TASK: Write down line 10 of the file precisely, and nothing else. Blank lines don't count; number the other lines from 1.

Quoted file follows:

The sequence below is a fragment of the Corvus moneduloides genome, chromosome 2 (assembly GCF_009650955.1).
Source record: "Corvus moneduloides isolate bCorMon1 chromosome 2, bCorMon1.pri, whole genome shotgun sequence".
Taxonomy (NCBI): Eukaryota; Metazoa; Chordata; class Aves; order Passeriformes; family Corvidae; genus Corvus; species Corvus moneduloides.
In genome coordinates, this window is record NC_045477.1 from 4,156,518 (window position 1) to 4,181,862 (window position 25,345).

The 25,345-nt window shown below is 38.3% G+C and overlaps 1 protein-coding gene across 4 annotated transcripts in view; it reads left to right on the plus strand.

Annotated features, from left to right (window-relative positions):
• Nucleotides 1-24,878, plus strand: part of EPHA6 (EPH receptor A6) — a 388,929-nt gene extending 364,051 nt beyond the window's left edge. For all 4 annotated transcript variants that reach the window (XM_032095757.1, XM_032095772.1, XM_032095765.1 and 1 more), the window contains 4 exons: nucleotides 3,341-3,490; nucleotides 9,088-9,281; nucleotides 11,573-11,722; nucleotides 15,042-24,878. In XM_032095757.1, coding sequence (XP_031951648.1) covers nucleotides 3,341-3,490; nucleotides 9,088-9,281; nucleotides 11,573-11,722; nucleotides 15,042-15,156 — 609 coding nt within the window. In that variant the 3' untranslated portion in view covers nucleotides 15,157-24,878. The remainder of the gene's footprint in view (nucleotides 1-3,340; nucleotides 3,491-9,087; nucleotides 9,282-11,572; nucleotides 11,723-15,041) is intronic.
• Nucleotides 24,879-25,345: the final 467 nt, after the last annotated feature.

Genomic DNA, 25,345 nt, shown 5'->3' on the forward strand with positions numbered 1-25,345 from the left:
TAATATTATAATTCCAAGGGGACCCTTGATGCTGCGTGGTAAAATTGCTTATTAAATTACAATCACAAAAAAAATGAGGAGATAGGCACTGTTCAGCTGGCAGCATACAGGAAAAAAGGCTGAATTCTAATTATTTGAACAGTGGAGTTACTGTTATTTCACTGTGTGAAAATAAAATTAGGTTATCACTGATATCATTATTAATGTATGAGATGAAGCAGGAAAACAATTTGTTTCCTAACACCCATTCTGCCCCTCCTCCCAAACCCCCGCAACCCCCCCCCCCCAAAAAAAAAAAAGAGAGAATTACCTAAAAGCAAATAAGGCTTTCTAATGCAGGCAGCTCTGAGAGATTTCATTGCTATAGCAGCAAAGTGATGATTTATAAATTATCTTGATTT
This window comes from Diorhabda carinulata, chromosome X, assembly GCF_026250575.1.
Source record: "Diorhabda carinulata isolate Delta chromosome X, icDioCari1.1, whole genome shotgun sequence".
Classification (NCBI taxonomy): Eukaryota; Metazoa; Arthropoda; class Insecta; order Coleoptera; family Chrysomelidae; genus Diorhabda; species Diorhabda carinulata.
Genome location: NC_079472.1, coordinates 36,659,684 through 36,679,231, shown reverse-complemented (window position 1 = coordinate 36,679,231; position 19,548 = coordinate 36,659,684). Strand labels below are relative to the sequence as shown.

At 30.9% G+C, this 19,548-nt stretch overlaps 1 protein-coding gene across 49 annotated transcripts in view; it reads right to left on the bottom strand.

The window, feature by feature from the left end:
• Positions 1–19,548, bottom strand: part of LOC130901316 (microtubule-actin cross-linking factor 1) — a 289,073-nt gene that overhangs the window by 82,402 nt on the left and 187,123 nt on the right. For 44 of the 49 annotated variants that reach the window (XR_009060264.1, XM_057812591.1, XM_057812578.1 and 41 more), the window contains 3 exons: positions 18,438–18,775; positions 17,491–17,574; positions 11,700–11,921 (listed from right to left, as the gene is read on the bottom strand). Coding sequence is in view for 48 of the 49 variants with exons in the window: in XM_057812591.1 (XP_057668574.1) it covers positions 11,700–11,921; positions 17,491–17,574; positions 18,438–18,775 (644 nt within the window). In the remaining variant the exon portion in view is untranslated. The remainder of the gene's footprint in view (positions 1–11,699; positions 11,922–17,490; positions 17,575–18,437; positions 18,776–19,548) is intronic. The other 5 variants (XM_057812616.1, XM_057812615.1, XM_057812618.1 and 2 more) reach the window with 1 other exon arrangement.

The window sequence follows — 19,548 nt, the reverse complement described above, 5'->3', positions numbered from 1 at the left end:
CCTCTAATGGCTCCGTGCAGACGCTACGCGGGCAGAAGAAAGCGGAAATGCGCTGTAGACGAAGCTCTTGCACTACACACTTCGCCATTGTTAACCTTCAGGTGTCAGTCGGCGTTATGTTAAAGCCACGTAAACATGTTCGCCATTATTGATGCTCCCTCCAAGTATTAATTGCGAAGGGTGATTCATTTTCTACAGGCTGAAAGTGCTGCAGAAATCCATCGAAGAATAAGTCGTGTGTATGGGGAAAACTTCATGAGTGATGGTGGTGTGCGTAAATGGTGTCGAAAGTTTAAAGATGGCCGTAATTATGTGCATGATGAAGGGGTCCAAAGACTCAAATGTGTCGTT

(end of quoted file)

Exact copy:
TAATATTATAATTCCAAGGGGACCCTTGATGCTGCGTGGTAAAATTGCTTATTAAATTACAATCACAAAAAAAATGAGGAGATAGGCACTGTTCAGCTGGCAGCATACAGGAAAAAAGGCTGAATTCTAATTATTTGAACAGTGGAGTTACTGTTATTTCACTGTGTGAAAATAAAATTAGGTTATCACTGATATCATTATTAATGTATGAGATGAAGCAGGAAAACAATTTGTTTCCTAACACCCATTCTGCCCCTCCTCCCAAACCCCCGCAACCCCCCCCCCCCAAAAAAAAAAAAGAGAGAATTACCTAAAAGCAAATAAGGCTTTCTAATGCAGGCAGCTCTGAGAGATTTCATTGCTATAGCAGCAAAGTGATGATTTATAAATTATCTTGATTT